There was something else which made me feel guilty and I am finding it difficult to get it out of my system. A long time ago I rejoiced at something which I should have felt bad about. A kilometer away from my house there was a jhuggi cluster which was removed about 4 years ago. Like most people in the neighbourhood I was very happy about it. When some opposition MPs tried to protest, like everybody else I believed that they are indulging in vote bank politics and I was not wrong. But only recently did I realize the human misery associated with the displacement of the jhuggi dwellers. My daughter works for an NGO where young women and men teach small kids from the slums on Sundays. At home sometimes we talk about the kids and we know some of their names. The result is that their issues and problems are real to us and not fiction. I feel really happy when I hear about the different activities like theatre workshops that they are involved in, and when I hear about some mothers being very serious about their children’s studies and so many of them improving. As the Commonwealth games are around the corner news is that these jhuggis will be removed from there and the people living there will be shifted to a new location. What happens to the residents of the shanties is bothering me. They have been living there for decades, their kids were born and brought up there. Their schools are near the shanties and their world is there. Women from these hutments find employment in the nearby posh colonies, support their families and make life easy for their employers. If they are shifted to a distant location there are chances that the children will stop going to school and add to the already existing law and order situation of the city.
Slums are mostly the result of the expansion of cities. When construction works are on, people from villages come as workers and reside near the sites. Once the work is over they keep living there and a slum is created. The slums pile up in cities because of the inflow of rural people to cities in search of employment. There is no control on this as the government is never really interested in removing the slums as these are their vote banks. Slums represent some sort of remnant of untouchability in Indian society, and those who live there are treated as a burden on the more privileged classes. The leaders keep on promising that they will provide them with shelter but politicians are not known to fulfill their promises. The slums should not be allowed in the first place and the officers responsible for neglecting their duties while the slums were being created should be punished. If the slums are to be removed instead of throwing families in undeveloped and far away areas of the city they should be provided economy housing. The only problem I can reasonably foresee in rehabilitating the slum dwellers could be that some of them might sell their houses for quick money and construct a new jhuggi somewhere else. Their need for money is not small. But it is the duty of the govt officials to create checks and balances to stop this from happening. Displacing slumdwellers without providing an alternative arrangement is not an answer to this problem. The jhuggis is the middle of the city are an eye sore and breeding grounds for diseases because of the unhygeinic conditions in the surroundings but a solution like this means killing the patient instead of curing the disease.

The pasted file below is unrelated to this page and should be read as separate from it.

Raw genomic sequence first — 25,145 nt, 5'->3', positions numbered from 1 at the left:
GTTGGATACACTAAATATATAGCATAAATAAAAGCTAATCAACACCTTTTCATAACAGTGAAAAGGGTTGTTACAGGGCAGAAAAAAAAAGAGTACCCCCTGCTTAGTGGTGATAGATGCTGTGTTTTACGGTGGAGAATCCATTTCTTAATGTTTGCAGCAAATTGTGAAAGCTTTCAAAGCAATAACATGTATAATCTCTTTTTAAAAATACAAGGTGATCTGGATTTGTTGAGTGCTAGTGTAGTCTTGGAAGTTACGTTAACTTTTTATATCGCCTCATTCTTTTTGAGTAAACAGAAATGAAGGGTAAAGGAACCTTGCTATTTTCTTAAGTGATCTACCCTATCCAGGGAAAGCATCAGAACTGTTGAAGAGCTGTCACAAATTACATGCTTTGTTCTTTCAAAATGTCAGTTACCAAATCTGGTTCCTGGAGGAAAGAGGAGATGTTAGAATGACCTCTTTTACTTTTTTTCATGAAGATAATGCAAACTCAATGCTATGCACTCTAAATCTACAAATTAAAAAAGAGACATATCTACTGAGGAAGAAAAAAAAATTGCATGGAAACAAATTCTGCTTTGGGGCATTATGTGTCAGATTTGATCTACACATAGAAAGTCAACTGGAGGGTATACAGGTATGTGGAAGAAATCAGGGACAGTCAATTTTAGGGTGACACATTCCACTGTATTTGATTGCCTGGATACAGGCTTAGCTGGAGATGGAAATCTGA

I was really looking forward to flying kites with my husband, kids and friends on Independence Day but the rain stole the show. Millions of little water drops were seen in place of the regular multitudes of colourful kites that normally adorn the Delhi skies on the 15th of August. So there was nothing to distinguish this day from the other days of the year, but it was still beautiful. And of course the national holiday! Kite sellers however did not stay home in spite of the rains, and we saw many many kite stalls around the city on Friday (the beauty of the kites far more visible than usual too, because they were all on the ground.
However the weekend washout did not have an impact on the day after Independence Day. But the kite taking ground routes the previous day seemed prophetic of the kind of traffic we had to encounter as we went around the city meeting relatives… two hours to travel 20 kilometres… one way! One gets used to such traffic when one has lived for over 20 years in Delhi celebrating every festival of the year (and our festivals are many) in such conditions. Who isn’t excited to meet every single near and distant uncle and auntie and friend, when there are sweets and presents :-)
The best of all was yesterday, a birthday in the family. A long weekend with 3 days of celebration in a row, we don’t see very often, but how good it all was. I took some pictures with my faithful N73. Enjoy :)